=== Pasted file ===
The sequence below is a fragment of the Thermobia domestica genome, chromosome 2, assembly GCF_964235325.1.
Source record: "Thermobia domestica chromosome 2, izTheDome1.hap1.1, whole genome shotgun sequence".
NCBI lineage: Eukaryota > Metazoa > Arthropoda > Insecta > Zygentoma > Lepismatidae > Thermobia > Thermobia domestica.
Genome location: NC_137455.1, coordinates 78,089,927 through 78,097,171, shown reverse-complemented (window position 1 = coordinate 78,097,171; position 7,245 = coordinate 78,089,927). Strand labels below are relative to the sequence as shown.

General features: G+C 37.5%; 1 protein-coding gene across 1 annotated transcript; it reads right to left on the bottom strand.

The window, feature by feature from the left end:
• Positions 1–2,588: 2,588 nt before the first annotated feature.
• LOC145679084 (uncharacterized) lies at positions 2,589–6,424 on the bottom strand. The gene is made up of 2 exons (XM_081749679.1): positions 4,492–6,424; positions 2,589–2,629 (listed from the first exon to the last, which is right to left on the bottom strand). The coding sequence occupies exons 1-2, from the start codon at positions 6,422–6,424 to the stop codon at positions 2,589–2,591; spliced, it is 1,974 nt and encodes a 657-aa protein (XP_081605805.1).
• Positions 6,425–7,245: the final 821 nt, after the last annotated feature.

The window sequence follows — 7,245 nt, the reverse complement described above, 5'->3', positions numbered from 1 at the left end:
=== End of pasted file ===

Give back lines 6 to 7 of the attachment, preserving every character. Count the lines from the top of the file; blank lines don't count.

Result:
The window, feature by feature from the left end:
• Positions 1–2,588: 2,588 nt before the first annotated feature.